ES: You speak of a “solid/solid contact”?
G.S.: At these speeds, you can imagine the problems of liquid lubrication… We have thus worked on solid lubrication, in other words, working on the states of the surface by using combinations of materials whose coefficient of friction is the smallest possible.
ES: What about another obstacle, that of generated vibrations?
G.S.: Ah yes, everything vibrates in all directions. These vibrations vary according to the materials, which also enter into resonance. It was necessary to seriously study vibratory mechanics. In this way, for example, the central yellow hand of the chronograph, which makes ten rotations per second, must absolutely not enter into frequency resonance with the rest of the movable parts. It is made of titanium. Everything has been calculated in accordance with the vibratory modes of the different ma-terials and certification is made by a fast camera coupled to an atomic clock.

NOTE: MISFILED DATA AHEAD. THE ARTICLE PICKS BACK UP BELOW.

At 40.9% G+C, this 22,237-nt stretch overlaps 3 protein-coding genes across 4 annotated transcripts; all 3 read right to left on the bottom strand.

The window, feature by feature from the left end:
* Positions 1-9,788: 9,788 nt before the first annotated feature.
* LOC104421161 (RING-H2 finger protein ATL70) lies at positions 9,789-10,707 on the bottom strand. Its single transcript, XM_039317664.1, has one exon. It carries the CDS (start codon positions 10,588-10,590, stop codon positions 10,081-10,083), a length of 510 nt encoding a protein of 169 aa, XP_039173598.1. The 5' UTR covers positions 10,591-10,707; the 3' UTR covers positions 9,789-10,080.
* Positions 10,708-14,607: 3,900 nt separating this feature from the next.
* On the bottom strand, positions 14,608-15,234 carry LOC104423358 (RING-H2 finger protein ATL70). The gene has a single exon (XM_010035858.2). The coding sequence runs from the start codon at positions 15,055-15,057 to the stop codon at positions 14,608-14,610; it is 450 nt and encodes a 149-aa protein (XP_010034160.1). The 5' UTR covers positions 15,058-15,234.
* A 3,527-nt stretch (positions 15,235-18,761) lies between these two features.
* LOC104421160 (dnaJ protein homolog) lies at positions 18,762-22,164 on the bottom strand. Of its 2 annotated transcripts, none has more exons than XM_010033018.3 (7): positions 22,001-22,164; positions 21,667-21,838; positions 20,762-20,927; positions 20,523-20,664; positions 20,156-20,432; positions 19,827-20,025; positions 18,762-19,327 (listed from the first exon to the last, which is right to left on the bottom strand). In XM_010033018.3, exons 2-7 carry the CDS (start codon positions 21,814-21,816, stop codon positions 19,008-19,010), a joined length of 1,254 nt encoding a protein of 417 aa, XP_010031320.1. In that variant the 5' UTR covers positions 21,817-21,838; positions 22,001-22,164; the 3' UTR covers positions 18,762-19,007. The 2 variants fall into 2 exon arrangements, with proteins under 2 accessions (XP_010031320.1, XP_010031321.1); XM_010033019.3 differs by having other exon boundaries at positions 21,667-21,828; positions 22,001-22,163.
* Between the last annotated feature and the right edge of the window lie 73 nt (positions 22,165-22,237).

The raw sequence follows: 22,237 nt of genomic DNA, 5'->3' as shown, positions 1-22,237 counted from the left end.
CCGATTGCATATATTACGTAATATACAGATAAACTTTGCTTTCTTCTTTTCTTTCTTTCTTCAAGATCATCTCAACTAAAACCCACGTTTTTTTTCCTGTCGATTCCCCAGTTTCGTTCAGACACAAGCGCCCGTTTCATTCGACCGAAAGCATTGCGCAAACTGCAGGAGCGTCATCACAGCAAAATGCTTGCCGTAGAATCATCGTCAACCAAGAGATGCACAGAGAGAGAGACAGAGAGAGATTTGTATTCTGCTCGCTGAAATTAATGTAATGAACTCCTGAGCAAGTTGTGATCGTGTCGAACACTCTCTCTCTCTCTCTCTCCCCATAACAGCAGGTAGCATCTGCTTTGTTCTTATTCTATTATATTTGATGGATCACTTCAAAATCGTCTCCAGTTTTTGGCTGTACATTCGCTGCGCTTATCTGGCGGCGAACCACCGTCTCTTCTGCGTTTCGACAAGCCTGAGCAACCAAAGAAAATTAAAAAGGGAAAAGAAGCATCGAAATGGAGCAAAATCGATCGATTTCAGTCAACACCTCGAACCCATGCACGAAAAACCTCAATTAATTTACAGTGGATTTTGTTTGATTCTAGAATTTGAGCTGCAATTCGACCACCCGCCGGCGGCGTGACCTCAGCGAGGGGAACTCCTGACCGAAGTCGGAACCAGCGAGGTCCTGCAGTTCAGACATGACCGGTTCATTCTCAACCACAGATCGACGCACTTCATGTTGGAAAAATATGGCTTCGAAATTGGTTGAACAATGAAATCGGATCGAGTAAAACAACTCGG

ES: At this speed, the energy used must be enormous. What then is the working reserve of the chronograph?
G.S.: For the moment, we are at 2 minutes and 30 seconds. But don’t forget that the Mikrotimer Flying 1000 is still only a concept watch and that we will continue our research. We have already reached an accuracy that is 125 times greater than the best mechanical chronographs on the market today, and ten times superior to our own Mikrograph at 100th of a second. We do, however, have to ensure accuracy and reliability over the long term. We have 11 patents pending, notably for: the absence of a balance; a high-frequency balance spring developed in collaboration with Atokalpa; the intermittent contact of the pallets and pallets wheel; and the Launcher-Hub-Brake System. We also have patents pending related to the display of the time.
Despite the fact that the central hand makes ten rotations per second, we can easily read the thousands and hundreds on a scale located on the external part of the dial. A second central hand indicates the minutes and the 1/12ths of a minute on a scale marked with 150 seconds. The number of our demands for a patent gives you a good idea of the complexity of this piece. It is a grand complication of a whole new type, which is closely in line with our history and our legitimacy.